Industrial Internet of Things: How Smart Technology May Transform Industry

March 29, 2022 - Emily Newton

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Of the industry 4.0 technologies transforming industry right now, one of the most important is the industrial internet of things (IoT) — internet-connected devices that businesses use to gather data, coordinate systems and control machines remotely.

Industry adoption of the technology has steadily increased over the past few years, and experts predict the market may be on track for major growth in the near future. 

Because most manufacturers face growing pressure to accelerate production and become more efficient, many companies are looking to IIoT devices right now. 

This is how industrial IoT (IIoT) technology is used today, and how businesses could use IIoT to transform industry in the near future. 

What Is an Industrial IoT (IIoT) Device?

At their simplest, IIoT devices are sensors, instruments or other pieces of technology that connect to the internet to share data, both to the cloud and with other IIoT devices. 

What makes them “industrial” is their intended use-case and end-user — otherwise, the underlying technology and design principles are similar to consumer IoT devices.

A growing ecosystem of industrial smart technology — like IIoT platforms and IIoT gateways, which help connect industrial smart devices to the cloud — helps support these IIoT devices.

Some experts may also refer to industrial internet of things devices as “smart” industrial technology, 

A wide variety of IIoT devices exist. Most devices currently on the market exist to collect data on industrial facility operations and monitor non-smart industrial equipment which may be otherwise difficult to monitor remotely. 

The devices may also play an essential role in industrial automation, as they can help businesses gather information from and control non-networked operational technology — like conveyor belts, CNC machines and factory robots.

IIoT devices are capable of collecting a massive amount of information. This information can be of varying quality, and it’s not unusual for IIoT datasets to grow beyond the capacity for analysis by human data scientists alone or conventional analytic tools. 

For this reason, many businesses adopt artificial intelligence (AI) and big data analytics tools at the same time as an IIoT solution. 

These technologies allow businesses to more effectively clean and analyze the data that IIoT devices collect, enabling advanced applications of smart devices beyond simple monitoring operations.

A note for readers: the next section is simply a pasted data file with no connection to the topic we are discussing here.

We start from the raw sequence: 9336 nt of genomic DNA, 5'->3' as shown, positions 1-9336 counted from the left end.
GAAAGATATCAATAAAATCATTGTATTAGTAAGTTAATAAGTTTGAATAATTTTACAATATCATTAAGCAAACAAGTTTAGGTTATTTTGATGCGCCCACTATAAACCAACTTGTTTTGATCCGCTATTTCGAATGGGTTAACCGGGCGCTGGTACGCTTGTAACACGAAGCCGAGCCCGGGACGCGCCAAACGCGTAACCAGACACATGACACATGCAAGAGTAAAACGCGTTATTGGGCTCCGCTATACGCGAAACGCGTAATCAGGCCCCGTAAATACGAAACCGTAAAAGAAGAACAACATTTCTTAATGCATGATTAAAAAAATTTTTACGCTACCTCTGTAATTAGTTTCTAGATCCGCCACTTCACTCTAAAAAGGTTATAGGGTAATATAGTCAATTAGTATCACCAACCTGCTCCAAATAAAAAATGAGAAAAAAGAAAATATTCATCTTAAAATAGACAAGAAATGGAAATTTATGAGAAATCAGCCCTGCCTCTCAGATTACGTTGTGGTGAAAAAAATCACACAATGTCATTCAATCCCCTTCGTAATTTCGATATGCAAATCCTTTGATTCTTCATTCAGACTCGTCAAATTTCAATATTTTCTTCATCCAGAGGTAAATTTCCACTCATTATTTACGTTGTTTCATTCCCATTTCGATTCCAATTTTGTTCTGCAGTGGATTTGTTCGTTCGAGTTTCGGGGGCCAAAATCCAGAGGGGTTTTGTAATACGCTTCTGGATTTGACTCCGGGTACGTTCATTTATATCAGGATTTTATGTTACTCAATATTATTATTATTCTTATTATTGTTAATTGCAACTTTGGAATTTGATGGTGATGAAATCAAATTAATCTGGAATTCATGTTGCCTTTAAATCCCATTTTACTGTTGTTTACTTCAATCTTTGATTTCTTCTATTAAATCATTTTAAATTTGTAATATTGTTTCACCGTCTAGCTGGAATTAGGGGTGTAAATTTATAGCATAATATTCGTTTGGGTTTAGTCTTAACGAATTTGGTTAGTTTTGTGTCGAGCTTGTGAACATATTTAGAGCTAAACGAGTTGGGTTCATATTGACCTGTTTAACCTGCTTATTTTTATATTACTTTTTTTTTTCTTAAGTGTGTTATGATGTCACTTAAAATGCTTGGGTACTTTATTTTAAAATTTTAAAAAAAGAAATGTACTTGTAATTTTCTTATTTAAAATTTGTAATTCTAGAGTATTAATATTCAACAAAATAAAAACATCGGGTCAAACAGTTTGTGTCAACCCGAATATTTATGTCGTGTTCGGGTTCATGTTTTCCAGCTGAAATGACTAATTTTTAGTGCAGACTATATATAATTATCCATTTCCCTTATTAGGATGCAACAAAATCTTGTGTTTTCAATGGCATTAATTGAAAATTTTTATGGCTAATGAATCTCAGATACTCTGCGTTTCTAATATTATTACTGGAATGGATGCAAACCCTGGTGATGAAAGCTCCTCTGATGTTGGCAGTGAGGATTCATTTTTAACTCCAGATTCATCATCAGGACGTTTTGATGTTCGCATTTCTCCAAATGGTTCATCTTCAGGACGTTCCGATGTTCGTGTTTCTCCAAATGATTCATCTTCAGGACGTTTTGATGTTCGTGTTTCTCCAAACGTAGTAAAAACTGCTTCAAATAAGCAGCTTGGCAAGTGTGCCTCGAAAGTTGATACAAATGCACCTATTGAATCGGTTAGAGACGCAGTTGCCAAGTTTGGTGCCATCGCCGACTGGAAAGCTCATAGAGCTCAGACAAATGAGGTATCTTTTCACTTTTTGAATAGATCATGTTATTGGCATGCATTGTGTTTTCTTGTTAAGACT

Where Did the IIoT Come From?

People outside of industrial sectors may be more familiar with consumer IoT devices — “smart” technology like smart home appliances, smart assistants and wearables — than industrial IoT devices. The origin of IoT as a concept, however, actually comes from the industrial world and early innovations in process automation. 

The technology has roots going back to the development of the programmable logic controller — a type of industrial computer that can receive data and send operating instructions — in 1968. What we would consider IIoT today, however, only began to emerge in the late 1990s and early 2000s, as it became easier and easier to connect physical devices to the internet. 

Modern industrial internet of things history typically begins with the emergence of cloud technology in 2002 and the development of the OPC Unified Architecture protocol in 2006, which enabled remote communications between devices without the need for human intervention. 

As a result, internet-connected devices could “talk” to each other, sharing information without human oversight, and also store gathered information on the cloud. 

The combination of these abilities allowed for powerful, internet-connected devices that could transform both a business’s data-collection and operational technology systems.

IIoT technology is broadly applicable across heavy industry at large. There are IIoT solutions for almost every major industrial sector — including oil and gas, manufacturing, aviation and logistics. 

Along with other Industry 4.0 technologies, like artificial intelligence and big data analysis, IIoT is playing a key role in a few ongoing industry transformations. 

Right now, these transformations include automation, optimization, digitalization and the IT/OT convergence. With internet-connected sensors, instruments and devices, businesses can make these transformations easier.

Together, these changes are part of industry’s digital transformation, which will help connect existing systems to the web and digital tools.

Use-Cases of IIoT Devices

Businesses use industrial internet of things devices in a wide variety of ways, depending on their particular niche and needs. In most cases, however, IIoT technology will be part of a bigger IT and OT system.